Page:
Almost Famous

Almost Famous Is Almost Perfect
Original review written: September, 2000

For many people, music is a passion. Music is the thing that gets us through the bad times, reveals our intimate emotions, fuels our anger, and, too often, opens our wounds. Even film, my favorite medium, is made better by a good soundtrack. What would we be without the music that affects us? What do we owe to the artists who we listened to when we were growing up? How could we ever capture how those dark nights spent in a lonely room listening to headphones shaped our souls?

Every generation has their music. Every generation has the music that moved them. My mother tells me stories of when she and her best friend used to listen to Elvis Presley sing “Love Me” and would just weep. When I was in junior high, long before I bought my own records, I would thumb through my dad’s collection and pull out the Dire Straits and Elton John and Eagles records and listen to them for the first time. My years were the eighties, and the bands that moved me were Tears For Fears, OMD, Depeche Mode, Duran Duran, Alphaville, A-Ha, Thompson Twins, and Nik Kershaw. While these bands, and their music, had profound relevance in the shaping of my life, and I will forever stand by their importance and power, I somehow realize that I arrived on this planet a decade too late.

The first time I ever saw the name Led Zeppelin was when it was spray-painted on the walls of my junior high in Berlin in 1981. The first time I ever heard a song by that band was here in Los Angeles when I was in college, on a classic rock station. Now I’m living with a Zeppelin fanatic, who has also introduced me to classic Springsteen (there was music before “Born in the USA”?), The Who, The Doors and The Clash. Only now, after having spent the first eighteen years of my life exposed only to EuroPop, do I know what I’d been missing.

Cameron Crowe was born at the right time. He was one of the lucky ones. Not only did he get to hear the “classic” rock when it was still new, but he had the opportunity to be around his rock and roll idols at an early age, and he got to write about them and share his passion and love with other fans. And now, years later, he gets to set aside his journalistic objectivity and write a love letter to the music that shaped his early years, just as our music has shaped every one of us.

Almost Famous is almost un-critique-able. It is a film from the heart, an homage to a time when music was about the passion and not the money or the “art” that it has become today. Based on writer/director Crowe’s true life adventures as a young (read: teenager) journalist for Rolling Stone magazine, this film reads more like pages from a diary than a screenplay. The actual diaries that Crowe kept during these years were tapes he would make once a month of the music he was listening to at the time. He would label and date each tape and file them away. While making Almost Famous, he went back and dug out those audio memories and put most of them on the soundtrack. How much more genuine can you get than that?

Rumors are that Stillwater, the fictional band that is the focus of Almost Famous, is a combination of Led Zeppelin and The Allman Brothers Band, two of the many bands that Crowe toured with and wrote about. How can an audience not but be thrilled with the back-stage glimpses into the lives of our idols? Not only does Crowe have this background, but he is also married to a legit seventies rock star, Nancy Wilson of Heart, who is credited with the soundtrack. Just sit back and observe…not only is it tremendous fun, but it’s probably as accurate as you’re going to get.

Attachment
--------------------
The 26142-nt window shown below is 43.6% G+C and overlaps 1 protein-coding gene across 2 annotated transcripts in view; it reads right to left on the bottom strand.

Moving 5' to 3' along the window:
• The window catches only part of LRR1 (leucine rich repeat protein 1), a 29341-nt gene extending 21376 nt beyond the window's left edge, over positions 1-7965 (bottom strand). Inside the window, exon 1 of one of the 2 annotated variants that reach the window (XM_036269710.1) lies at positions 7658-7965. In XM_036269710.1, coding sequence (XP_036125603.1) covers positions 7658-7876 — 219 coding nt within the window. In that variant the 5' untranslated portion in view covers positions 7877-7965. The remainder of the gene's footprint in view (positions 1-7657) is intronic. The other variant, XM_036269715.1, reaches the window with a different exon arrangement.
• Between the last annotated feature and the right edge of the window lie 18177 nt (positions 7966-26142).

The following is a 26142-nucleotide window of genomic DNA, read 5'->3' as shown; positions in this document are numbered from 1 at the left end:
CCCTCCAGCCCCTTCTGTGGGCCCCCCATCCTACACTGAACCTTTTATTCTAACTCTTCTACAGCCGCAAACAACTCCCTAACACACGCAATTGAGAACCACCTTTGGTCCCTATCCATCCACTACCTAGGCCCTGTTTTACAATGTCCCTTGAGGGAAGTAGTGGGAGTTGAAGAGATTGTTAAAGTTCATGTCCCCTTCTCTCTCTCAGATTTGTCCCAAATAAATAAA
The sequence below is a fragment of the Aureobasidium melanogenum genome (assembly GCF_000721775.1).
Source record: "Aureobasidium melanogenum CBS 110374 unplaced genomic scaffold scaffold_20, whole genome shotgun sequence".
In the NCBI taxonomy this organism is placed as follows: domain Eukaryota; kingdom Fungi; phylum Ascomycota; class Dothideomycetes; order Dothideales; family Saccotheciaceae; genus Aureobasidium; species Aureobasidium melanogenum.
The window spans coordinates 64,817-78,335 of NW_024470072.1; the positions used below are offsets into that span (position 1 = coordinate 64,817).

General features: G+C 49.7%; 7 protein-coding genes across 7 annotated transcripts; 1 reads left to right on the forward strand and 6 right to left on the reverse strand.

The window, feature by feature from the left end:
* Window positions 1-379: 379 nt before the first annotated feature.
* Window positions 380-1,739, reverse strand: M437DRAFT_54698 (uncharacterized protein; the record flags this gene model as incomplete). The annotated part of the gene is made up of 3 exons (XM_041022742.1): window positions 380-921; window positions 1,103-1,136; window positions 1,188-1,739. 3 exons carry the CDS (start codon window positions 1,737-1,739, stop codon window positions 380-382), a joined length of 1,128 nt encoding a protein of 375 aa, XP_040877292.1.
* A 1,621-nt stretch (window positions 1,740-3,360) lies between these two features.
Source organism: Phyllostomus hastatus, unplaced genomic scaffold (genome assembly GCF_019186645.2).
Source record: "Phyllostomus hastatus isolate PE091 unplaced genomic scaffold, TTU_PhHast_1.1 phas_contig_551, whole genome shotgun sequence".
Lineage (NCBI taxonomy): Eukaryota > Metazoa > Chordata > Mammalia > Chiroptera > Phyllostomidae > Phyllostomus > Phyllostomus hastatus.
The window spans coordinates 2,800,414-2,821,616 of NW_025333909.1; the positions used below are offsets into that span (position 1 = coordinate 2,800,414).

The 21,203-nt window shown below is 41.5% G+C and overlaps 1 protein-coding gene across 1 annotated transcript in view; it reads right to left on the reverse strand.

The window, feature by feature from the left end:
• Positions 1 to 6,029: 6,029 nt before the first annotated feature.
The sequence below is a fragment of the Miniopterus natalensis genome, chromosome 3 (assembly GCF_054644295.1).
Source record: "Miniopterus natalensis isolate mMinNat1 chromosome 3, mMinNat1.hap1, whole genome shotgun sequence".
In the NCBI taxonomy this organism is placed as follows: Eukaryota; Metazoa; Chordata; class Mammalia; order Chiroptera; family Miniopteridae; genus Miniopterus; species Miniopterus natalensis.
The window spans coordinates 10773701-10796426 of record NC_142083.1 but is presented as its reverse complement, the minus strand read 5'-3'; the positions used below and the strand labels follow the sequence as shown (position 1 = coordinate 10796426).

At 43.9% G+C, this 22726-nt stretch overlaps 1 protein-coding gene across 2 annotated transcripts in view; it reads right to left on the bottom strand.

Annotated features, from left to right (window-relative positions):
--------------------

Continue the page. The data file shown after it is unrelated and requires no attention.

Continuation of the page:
I have to be honest and say that there were moments during Almost Famous that I nearly broke out into laughter because it reminded me so much of the rock-umentary spoof This Is Spinal Tap, which either is a compliment to the spoof’s accuracy or to Crowe’s perhaps-intentional mocking of the “heroes” that he himself had placed up on pedestals. Either way, it makes for tremendous viewing.

And then there’s the acting. Patrick Fugit, an unknown from Utah who was cast from a nation-wide talent search as William, the film’s lead, is a true pleasure to watch. His innocence barely covers the wisdom that shines through his youth, and you root for him every inch of the way. Billy Crudup, who is best known for playing Steve Prefontaine in Without Limits, finally breaks through here, playing Russell, the “mysterious” guitar man who is the heart and soul of Stillwater. But while Crudup is incredibly good-looking and is a wonderful actor, the character lacks the “mystery” that is credited to him throughout much of the film and plays the role with far too much blandness. I’m sure Jimmy Page is quite disappointed.

The women nearly steal the film as Frances McDormand is brilliant as William’s protective and strong mother, and Kate Hudson is warm and eminently watchable as Penny Lane, the band’s #1 un-groupie. I especially enjoyed Jason Lee’s portrayal of the spoiled and selfish lead singer who, deep down, lacks self-confidence and is jealous of Russell’s popularity.

Overall, Almost Famous is a thoroughly wonderful joyride. We are all fans at heart, yet maybe we have never stopped to realize and appreciate how those old dust-collected records have shaped and influenced who we are today. Or at least how they have influenced how we may live, love, and feel. Cameron Crowe knows what he owes to the heroes who inspired him and this is his gift. Maybe now he can put those boxes of tapes away. His love letter has been delivered.

My rating: ***: Worth paying full price

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